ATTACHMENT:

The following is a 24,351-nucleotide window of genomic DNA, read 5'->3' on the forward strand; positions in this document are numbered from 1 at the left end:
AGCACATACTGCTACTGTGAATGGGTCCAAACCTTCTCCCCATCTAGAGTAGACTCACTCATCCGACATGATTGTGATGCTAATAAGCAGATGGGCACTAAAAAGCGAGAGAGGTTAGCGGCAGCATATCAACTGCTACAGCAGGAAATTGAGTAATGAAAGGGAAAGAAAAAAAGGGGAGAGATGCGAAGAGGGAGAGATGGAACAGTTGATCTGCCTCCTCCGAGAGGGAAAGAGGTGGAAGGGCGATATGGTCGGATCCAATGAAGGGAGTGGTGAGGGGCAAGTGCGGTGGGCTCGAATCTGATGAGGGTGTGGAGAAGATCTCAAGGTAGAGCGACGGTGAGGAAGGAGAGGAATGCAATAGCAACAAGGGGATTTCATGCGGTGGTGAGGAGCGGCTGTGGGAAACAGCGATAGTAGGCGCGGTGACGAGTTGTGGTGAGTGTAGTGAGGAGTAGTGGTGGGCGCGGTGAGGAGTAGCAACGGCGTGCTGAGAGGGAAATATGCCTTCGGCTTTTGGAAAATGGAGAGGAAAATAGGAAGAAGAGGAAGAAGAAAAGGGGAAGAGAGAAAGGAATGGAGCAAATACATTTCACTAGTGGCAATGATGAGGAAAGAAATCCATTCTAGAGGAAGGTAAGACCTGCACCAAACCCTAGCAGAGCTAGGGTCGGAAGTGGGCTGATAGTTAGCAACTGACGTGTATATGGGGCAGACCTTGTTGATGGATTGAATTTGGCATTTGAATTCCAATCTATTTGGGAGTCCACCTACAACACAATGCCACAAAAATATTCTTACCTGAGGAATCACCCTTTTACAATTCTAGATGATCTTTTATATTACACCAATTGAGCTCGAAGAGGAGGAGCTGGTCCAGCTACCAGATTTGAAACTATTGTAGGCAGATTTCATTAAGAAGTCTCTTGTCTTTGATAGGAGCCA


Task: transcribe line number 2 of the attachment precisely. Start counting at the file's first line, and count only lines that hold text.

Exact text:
AGCACATACTGCTACTGTGAATGGGTCCAAACCTTCTCCCCATCTAGAGTAGACTCACTCATCCGACATGATTGTGATGCTAATAAGCAGATGGGCACTAAAAAGCGAGAGAGGTTAGCGGCAGCATATCAACTGCTACAGCAGGAAATTGAGTAATGAAAGGGAAAGAAAAAAAGGGGAGAGATGCGAAGAGGGAGAGATGGAACAGTTGATCTGCCTCCTCCGAGAGGGAAAGAGGTGGAAGGGCGATATGGTCGGATCCAATGAAGGGAGTGGTGAGGGGCAAGTGCGGTGGGCTCGAATCTGATGAGGGTGTGGAGAAGATCTCAAGGTAGAGCGACGGTGAGGAAGGAGAGGAATGCAATAGCAACAAGGGGATTTCATGCGGTGGTGAGGAGCGGCTGTGGGAAACAGCGATAGTAGGCGCGGTGACGAGTTGTGGTGAGTGTAGTGAGGAGTAGTGGTGGGCGCGGTGAGGAGTAGCAACGGCGTGCTGAGAGGGAAATATGCCTTCGGCTTTTGGAAAATGGAGAGGAAAATAGGAAGAAGAGGAAGAAGAAAAGGGGAAGAGAGAAAGGAATGGAGCAAATACATTTCACTAGTGGCAATGATGAGGAAAGAAATCCATTCTAGAGGAAGGTAAGACCTGCACCAAACCCTAGCAGAGCTAGGGTCGGAAGTGGGCTGATAGTTAGCAACTGACGTGTATATGGGGCAGACCTTGTTGATGGATTGAATTTGGCATTTGAATTCCAATCTATTTGGGAGTCCACCTACAACACAATGCCACAAAAATATTCTTACCTGAGGAATCACCCTTTTACAATTCTAGATGATCTTTTATATTACACCAATTGAGCTCGAAGAGGAGGAGCTGGTCCAGCTACCAGATTTGAAACTATTGTAGGCAGATTTCATTAAGAAGTCTCTTGTCTTTGATAGGAGCCA